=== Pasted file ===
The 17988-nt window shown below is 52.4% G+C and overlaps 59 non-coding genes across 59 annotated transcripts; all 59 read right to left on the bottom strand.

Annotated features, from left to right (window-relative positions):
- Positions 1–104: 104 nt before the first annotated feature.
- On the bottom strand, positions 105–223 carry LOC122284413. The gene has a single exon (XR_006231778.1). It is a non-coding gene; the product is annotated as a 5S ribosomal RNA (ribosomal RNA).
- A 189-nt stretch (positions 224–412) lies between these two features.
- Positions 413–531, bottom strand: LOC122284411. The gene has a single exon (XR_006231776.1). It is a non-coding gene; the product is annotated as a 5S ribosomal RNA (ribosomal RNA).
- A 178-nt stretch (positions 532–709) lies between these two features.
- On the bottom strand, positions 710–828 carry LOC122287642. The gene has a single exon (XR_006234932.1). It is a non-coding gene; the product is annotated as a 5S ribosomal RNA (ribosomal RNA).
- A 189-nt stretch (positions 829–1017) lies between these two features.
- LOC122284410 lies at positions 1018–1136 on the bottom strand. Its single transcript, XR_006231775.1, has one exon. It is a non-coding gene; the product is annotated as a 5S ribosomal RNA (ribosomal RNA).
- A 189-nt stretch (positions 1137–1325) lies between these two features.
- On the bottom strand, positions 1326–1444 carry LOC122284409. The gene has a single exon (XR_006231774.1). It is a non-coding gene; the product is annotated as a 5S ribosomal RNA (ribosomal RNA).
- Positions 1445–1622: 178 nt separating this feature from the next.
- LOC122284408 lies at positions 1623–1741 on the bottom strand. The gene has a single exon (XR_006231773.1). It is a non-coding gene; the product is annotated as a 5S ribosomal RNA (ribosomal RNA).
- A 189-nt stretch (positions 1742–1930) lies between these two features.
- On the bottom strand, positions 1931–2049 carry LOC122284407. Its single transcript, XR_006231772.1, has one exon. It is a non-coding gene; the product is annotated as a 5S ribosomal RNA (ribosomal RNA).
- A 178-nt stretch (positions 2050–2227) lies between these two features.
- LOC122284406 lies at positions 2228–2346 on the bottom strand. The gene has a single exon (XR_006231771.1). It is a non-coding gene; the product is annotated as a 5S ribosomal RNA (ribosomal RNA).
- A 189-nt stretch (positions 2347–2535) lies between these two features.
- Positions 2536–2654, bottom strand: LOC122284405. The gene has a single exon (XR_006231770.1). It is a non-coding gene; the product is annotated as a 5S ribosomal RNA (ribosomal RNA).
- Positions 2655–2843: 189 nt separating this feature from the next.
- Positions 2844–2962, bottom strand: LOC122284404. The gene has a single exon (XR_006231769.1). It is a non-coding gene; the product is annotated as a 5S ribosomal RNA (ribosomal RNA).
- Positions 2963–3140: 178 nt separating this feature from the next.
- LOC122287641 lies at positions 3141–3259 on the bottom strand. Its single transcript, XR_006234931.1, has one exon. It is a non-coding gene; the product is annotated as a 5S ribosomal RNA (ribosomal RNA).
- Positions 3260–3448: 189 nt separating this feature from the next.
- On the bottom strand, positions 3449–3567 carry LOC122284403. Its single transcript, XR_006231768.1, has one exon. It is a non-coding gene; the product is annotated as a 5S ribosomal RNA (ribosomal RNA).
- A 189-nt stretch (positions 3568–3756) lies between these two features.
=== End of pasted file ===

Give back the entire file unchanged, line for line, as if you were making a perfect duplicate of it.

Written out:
The 17988-nt window shown below is 52.4% G+C and overlaps 59 non-coding genes across 59 annotated transcripts; all 59 read right to left on the bottom strand.

Annotated features, from left to right (window-relative positions):
- Positions 1–104: 104 nt before the first annotated feature.
- On the bottom strand, positions 105–223 carry LOC122284413. The gene has a single exon (XR_006231778.1). It is a non-coding gene; the product is annotated as a 5S ribosomal RNA (ribosomal RNA).
- A 189-nt stretch (positions 224–412) lies between these two features.
- Positions 413–531, bottom strand: LOC122284411. The gene has a single exon (XR_006231776.1). It is a non-coding gene; the product is annotated as a 5S ribosomal RNA (ribosomal RNA).
- A 178-nt stretch (positions 532–709) lies between these two features.
- On the bottom strand, positions 710–828 carry LOC122287642. The gene has a single exon (XR_006234932.1). It is a non-coding gene; the product is annotated as a 5S ribosomal RNA (ribosomal RNA).
- A 189-nt stretch (positions 829–1017) lies between these two features.
- LOC122284410 lies at positions 1018–1136 on the bottom strand. Its single transcript, XR_006231775.1, has one exon. It is a non-coding gene; the product is annotated as a 5S ribosomal RNA (ribosomal RNA).
- A 189-nt stretch (positions 1137–1325) lies between these two features.
- On the bottom strand, positions 1326–1444 carry LOC122284409. The gene has a single exon (XR_006231774.1). It is a non-coding gene; the product is annotated as a 5S ribosomal RNA (ribosomal RNA).
- Positions 1445–1622: 178 nt separating this feature from the next.
- LOC122284408 lies at positions 1623–1741 on the bottom strand. The gene has a single exon (XR_006231773.1). It is a non-coding gene; the product is annotated as a 5S ribosomal RNA (ribosomal RNA).
- A 189-nt stretch (positions 1742–1930) lies between these two features.
- On the bottom strand, positions 1931–2049 carry LOC122284407. Its single transcript, XR_006231772.1, has one exon. It is a non-coding gene; the product is annotated as a 5S ribosomal RNA (ribosomal RNA).
- A 178-nt stretch (positions 2050–2227) lies between these two features.
- LOC122284406 lies at positions 2228–2346 on the bottom strand. The gene has a single exon (XR_006231771.1). It is a non-coding gene; the product is annotated as a 5S ribosomal RNA (ribosomal RNA).
- A 189-nt stretch (positions 2347–2535) lies between these two features.
- Positions 2536–2654, bottom strand: LOC122284405. The gene has a single exon (XR_006231770.1). It is a non-coding gene; the product is annotated as a 5S ribosomal RNA (ribosomal RNA).
- Positions 2655–2843: 189 nt separating this feature from the next.
- Positions 2844–2962, bottom strand: LOC122284404. The gene has a single exon (XR_006231769.1). It is a non-coding gene; the product is annotated as a 5S ribosomal RNA (ribosomal RNA).
- Positions 2963–3140: 178 nt separating this feature from the next.
- LOC122287641 lies at positions 3141–3259 on the bottom strand. Its single transcript, XR_006234931.1, has one exon. It is a non-coding gene; the product is annotated as a 5S ribosomal RNA (ribosomal RNA).
- Positions 3260–3448: 189 nt separating this feature from the next.
- On the bottom strand, positions 3449–3567 carry LOC122284403. Its single transcript, XR_006231768.1, has one exon. It is a non-coding gene; the product is annotated as a 5S ribosomal RNA (ribosomal RNA).
- A 189-nt stretch (positions 3568–3756) lies between these two features.